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- Comp & Benefits
- Work/Life Balance
- Senior Management
- Culture & Values
- Career Opportunities
I worked at Exponent full-time (more than 3 years)Pros
Exponent is a place where you can come in out of grad school with no real work experience, and quickly become an expert in a number of different topics. Projects start out very technically diverse, and many people specialize to become experts in a specific area as they move up. Some people are gunners are working on building their own practice, while some consultants are content just being worker bees and keeping their heads down.
It is possible to have "work life balance" at Exponent if you don't care that much about advancement. Over the years I saw plenty of people work very reasonable hours such as 9 to 6. From my vantage point, those people tended to move up very slowly.
Opportunity for big pay is there, but you have to really work for it. Don't expect to come in at a competitive base salary for Google, Facebook, etc. while working 40 hours a week. I averaged about 50-55 hours a week over several years. But no one is stopping you from working a ton of overtime to earn lots of extra cash, or bringing in huge projects to earn big bonuses and promotions. Some of the top consultants are promoted almost every year, making it possible to reach Principal very rapidly. Want to buy a house in the bay area? Work your butt off as a senior associate (70-80 hours a week will get you there quickly), collect a ton of overtime/bonus pay, and you can make it happen.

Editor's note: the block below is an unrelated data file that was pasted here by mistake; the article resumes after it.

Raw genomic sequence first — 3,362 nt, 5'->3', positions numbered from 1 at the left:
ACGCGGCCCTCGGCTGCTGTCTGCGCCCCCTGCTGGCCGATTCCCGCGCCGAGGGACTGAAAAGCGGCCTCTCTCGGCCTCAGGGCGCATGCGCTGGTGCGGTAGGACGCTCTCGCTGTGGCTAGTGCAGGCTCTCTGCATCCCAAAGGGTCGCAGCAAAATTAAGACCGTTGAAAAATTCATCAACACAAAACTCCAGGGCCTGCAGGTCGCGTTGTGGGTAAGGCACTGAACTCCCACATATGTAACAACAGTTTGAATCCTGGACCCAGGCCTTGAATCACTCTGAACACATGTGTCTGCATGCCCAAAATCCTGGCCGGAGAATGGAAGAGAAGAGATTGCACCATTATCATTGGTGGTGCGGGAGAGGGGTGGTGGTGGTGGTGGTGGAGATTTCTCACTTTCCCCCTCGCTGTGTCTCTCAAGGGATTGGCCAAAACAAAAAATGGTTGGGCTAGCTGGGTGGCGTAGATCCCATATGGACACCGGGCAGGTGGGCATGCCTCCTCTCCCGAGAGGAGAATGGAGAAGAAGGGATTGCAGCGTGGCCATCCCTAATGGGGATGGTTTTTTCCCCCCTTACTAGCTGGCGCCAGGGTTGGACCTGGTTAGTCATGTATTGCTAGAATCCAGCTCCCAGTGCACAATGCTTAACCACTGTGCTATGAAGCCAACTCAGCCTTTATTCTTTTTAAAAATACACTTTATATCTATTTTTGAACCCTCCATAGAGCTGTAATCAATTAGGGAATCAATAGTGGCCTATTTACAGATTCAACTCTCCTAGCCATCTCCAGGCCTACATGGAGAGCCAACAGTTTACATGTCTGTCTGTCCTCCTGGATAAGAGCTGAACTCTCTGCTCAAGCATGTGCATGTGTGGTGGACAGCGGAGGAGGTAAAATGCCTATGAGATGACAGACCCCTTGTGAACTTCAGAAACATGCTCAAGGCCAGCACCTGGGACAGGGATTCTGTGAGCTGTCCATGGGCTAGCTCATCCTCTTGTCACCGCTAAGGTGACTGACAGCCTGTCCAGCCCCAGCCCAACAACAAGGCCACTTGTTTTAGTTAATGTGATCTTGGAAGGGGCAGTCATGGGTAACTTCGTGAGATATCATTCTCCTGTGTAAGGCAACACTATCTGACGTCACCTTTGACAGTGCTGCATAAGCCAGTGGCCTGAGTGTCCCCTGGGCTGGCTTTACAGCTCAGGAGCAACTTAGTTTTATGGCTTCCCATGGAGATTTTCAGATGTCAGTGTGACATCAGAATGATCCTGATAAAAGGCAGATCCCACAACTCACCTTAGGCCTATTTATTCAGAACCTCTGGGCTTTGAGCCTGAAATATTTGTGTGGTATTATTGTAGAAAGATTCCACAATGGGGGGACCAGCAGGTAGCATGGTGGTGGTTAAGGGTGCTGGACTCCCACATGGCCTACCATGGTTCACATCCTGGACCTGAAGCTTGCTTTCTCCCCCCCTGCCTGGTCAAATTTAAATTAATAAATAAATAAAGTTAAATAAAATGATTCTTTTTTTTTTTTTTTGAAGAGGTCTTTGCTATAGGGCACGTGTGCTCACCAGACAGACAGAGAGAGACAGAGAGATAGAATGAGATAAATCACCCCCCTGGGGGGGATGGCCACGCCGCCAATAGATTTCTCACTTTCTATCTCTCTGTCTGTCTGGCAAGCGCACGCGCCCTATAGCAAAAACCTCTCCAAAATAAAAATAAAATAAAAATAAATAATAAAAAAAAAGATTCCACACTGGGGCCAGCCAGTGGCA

The work can be very interesting or very boring. It changes on a day to day basis. It depends highly on who you work with. Some people work on 100% litigation, others work on 0% litigation. Some people go on off-site inspections daily, others never do. Some travel internationally, others never travel at all. Some people work in the lab, others are 100% at their desk. Everyone's experience is somewhat unique at Exponent and so is everyone's path to advance.
The company supports professional development and will pay significant sums for you to pursue your P.E., or other credentials. They will pay for you to attend conferences and meetings in the hopes that you will bag a big client while you are there. One of the pros of working at Exponent is that upper management is really invested in this kind of activity. However, there are occasional roadblocks for some people (a select few stingy directors or supervisors). My suggestion if you encounter a cheapo director who wants to hold you back from professional development, is simply escalate the matter to Angela (VP Marketing) or Paul (CEO). I truly believe they will "make it right."
In short, Exponent is a place where the sky is the limit, and Principals are rewarded handsomely. But to get there, you have to be all in all the time. Work a lot of hours, then in your off time, work on lots of professional development and marketing. Think strategically about what kinds of clients are worth pursuing and then figure out how to provide value to them as a consultant. And, expect that even if you are an extremely hard worker, it will still probably take you a long time, (9 years or more is somewhat reasonable) to hit Principal.Cons